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EverQuest: The Ruins of Kunark

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EverQuest: The Ruins of Kunark
Developer(s)Sony Online Entertainment (Verant Interactive)
Publisher(s)Sony Online Entertainment (Verant Interactive)
Genre(s)Massively multiplayer online role-playing

EverQuest: The Ruins of Kunark (RoK, Kunark, or simply the Kunark expansion) is the first expansion to EverQuest, a massively multiplayer online role-playing game (MMORPG), released on April 14, 2000. It introduced a new land area to the game, the continent of Kunark, which had been previously unexplored. Through a mix of in-game events and fiction published on the web by Verant Interactive, the storyline of the discovery of Kunark was established.

General information[edit]

In terms of the game, The Ruins of Kunark had a different visual feel compared to the original zones in EverQuest: the color palette was more vibrant and many of the models used for the monsters were more detailed. This detail was most evident in the Iksar, a new playable race of lizard people introduced with the expansion.[3] The Iksar had a number of racial advantages, including the ability to stay underwater for longer periods of time, additional regenerative powers, and an armor bonus. This was balanced by the fact that they were hated by all of the other races in the game and that there were very few places they could go without being attacked. They also could not wear plate armor.

The Kunark expansion also increased the maximum level a character could attain from 50 to 60, and introduced a substantial number of new and powerful monsters for characters above level 50 to fight.[4] The most notable of these was Veeshan's Peak, a zone populated by dragons that was, at its release, declared to be the hardest zone that would be put into EverQuest. Another notable and deep dungeon is Sebilis, the lair of the undead dragon Trakanon, which required players to level past the previous limit and obtain improved gear introduced in the expansion.

The Ruins of Kunark was also the focus of 'epic quests', or quests for powerful weapons for each character class, which were introduced between the Kunark and Velious expansions as a source of further high-end content. The Kunark expansion was unique in its method of distribution. A player would order the expansion from Verant's online store, and it was then shipped directly to the player's home. Unforeseen shipping delays caused many players to miss the expansion's official opening date. Thereafter, most EverQuest expansions were either available in local stores, or downloaded directly from Verant, many weeks before the official opening date.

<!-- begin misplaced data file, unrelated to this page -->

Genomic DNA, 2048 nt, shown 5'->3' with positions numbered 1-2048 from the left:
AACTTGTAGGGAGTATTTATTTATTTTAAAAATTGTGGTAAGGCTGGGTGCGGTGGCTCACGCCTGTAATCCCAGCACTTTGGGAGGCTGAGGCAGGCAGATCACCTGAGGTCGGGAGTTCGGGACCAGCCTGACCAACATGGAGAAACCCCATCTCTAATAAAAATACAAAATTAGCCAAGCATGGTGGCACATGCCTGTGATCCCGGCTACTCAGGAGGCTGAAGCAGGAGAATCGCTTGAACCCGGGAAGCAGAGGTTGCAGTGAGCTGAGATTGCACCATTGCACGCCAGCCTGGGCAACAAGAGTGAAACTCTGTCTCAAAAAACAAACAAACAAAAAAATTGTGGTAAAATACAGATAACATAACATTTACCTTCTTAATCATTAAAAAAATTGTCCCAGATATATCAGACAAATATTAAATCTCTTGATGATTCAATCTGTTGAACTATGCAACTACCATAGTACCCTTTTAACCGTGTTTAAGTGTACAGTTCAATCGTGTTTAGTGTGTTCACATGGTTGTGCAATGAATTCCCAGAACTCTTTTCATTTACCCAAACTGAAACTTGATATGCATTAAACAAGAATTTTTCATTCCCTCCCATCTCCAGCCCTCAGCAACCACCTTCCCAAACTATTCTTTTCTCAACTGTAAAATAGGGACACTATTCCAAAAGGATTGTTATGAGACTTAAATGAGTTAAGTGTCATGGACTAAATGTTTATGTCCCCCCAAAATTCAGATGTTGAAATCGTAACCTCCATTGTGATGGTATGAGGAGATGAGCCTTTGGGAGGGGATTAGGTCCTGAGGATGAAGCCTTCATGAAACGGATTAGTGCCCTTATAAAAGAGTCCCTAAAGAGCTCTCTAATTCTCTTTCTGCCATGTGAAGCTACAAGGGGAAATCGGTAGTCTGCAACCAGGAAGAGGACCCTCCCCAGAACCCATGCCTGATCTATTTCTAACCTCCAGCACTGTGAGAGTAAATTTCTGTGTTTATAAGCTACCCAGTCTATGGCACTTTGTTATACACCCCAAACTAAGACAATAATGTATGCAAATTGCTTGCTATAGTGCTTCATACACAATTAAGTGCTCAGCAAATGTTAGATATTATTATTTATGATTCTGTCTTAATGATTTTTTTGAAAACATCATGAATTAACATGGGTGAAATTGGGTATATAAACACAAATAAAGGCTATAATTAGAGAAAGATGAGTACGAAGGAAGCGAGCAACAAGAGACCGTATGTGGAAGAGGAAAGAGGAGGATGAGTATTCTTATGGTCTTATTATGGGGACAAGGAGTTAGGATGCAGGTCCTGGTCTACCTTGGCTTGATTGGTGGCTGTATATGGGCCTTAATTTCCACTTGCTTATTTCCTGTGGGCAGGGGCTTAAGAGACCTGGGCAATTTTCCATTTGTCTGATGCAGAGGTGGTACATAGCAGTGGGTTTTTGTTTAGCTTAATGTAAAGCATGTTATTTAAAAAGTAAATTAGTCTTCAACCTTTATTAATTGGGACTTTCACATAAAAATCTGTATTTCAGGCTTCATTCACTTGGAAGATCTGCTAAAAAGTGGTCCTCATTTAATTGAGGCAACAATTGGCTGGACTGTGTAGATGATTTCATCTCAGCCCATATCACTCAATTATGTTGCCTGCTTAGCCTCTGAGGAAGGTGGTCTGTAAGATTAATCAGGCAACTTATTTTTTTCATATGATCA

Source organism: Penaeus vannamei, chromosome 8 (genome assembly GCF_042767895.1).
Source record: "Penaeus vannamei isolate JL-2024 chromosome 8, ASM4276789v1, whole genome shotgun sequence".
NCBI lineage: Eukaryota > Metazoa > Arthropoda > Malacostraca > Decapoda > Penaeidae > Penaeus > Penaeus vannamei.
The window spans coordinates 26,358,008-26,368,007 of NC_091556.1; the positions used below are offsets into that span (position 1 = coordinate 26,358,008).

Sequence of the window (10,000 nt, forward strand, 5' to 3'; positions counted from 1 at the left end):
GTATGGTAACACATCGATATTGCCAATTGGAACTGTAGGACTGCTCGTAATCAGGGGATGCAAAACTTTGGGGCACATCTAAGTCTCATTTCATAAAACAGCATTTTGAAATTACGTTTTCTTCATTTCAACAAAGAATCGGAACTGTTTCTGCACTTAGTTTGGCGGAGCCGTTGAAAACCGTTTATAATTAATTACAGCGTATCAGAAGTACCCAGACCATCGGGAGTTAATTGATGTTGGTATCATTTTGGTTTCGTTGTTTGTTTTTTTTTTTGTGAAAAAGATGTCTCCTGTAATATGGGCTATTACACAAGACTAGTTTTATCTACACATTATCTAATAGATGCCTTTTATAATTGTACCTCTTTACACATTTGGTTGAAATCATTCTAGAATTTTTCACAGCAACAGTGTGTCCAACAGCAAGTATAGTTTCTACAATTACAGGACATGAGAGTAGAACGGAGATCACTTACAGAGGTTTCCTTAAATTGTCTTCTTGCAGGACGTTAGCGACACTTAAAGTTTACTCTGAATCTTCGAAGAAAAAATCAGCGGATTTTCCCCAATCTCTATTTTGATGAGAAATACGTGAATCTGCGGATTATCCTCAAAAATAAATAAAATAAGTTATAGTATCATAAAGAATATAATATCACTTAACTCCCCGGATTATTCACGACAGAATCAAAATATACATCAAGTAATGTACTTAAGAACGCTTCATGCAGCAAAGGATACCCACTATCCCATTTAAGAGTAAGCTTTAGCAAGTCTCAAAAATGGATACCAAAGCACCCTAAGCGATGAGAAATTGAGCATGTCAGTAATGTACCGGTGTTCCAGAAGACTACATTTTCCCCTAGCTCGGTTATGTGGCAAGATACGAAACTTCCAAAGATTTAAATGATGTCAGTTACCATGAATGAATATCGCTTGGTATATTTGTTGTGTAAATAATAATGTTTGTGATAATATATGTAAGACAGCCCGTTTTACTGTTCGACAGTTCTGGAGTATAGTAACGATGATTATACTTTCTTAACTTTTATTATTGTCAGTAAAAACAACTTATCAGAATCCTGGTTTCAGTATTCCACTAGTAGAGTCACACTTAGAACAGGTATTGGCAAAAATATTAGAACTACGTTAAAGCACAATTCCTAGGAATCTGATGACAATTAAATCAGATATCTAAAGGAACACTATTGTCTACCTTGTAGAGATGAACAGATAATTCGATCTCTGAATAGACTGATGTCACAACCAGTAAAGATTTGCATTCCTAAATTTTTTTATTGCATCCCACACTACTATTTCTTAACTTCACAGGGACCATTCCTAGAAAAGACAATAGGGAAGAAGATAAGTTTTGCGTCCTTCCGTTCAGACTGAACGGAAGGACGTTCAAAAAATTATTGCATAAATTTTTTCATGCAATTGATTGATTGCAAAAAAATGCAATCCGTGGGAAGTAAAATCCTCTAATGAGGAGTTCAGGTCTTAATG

In the United States, The Ruins of Kunark sold 92,172 units between February 2000 through the first week of November alone. Desslock of GameSpot reported that the game and The Scars of Velious "sold well early in the year, but sales evaporated during the course of the summer, especially after the release of Camelot".[5]

The Ruins of Kunark holds a 89% rating on GameRankings.[6]

Richard Baguley for PC World said that "elfin magic, fierce foes, online action" are all here in the game.[7]

Alex Handy for Computer Gaming World said that "it's hard to find problems with EverQuest. It's even harder to find problems with Ruins of Kunark, the expansion for the wildly successful massively multiplayer online role-playing game that has destroyed the lives of thousands".[8]

Adam Duncan for Hyper said that "gamers who loved EQ will love Ruins of Kunark".[9]

Chris Anderson for PC Zone said: "While Kunark doesn't radically change EQ's gameplay, it has enough to justify upgrading, and the extra space afforded on each server due to a partial exodus to Kunark makes it far more appealing".[10]

During the 4th Annual Interactive Achievement Awards, the Academy of Interactive Arts & Sciences honored The Ruins of Kunark with the "Massive Multiplayer/Persistent World" award, and received nominations for "PC Game of the Year" and "Game of the Year".[11]


See also[edit]


  1. ^ "UK Release Date list updated". Eurogamer.net. April 25, 2000. Retrieved April 19, 2023.
  2. ^ "GameSpot: All News: Kunark Starts Shipping". February 23, 2002. Archived from the original on February 23, 2002. Retrieved April 19, 2023.
  3. ^ Kasavin, Greg (May 1, 2000). "EverQuest: The Ruins of Kunark Review". GameSpot. Retrieved May 19, 2011.
  4. ^ House, Matthew. "EverQuest: The Ruins of Kunark". All Game. Retrieved May 19, 2011.
  5. ^ Desslock (November 23, 2001). "Desslock's Ramblings – Wizardry 8 Arrives, Kinda; RPG Sales Stats Updated". GameSpot. Archived from the original on November 24, 2001.
  6. ^ "EverQuest: The Ruins of Kunark for PC". GameRankings. CBS Interactive. Archived from the original on December 5, 2019. Retrieved January 5, 2023.
  7. ^ "PC World" – via Internet Archive.
  8. ^ "Computer Gaming World Issue 194". September 8, 2000 – via Internet Archive.
  9. ^ "Hyper 082". August 8, 2000 – via Internet Archive.
  10. ^ "PC Zone – Issue 092 (2000-08)(Dennis Publishing)(GB)". August 8, 2000 – via Internet Archive.
  11. ^ "D.I.C.E. Awards By Video Game Details EverQuest: The Ruins of Kunark". Academy of Interactive Arts & Sciences. Retrieved July 24, 2023.
  12. ^ "PC Player German Magazine (July 2000)". July 8, 2000 – via Internet Archive.
  13. ^ "Giochi per il mio computer". Il Mio Castello Editore SpA. July 8, 2000 – via Internet Archive.

External links[edit]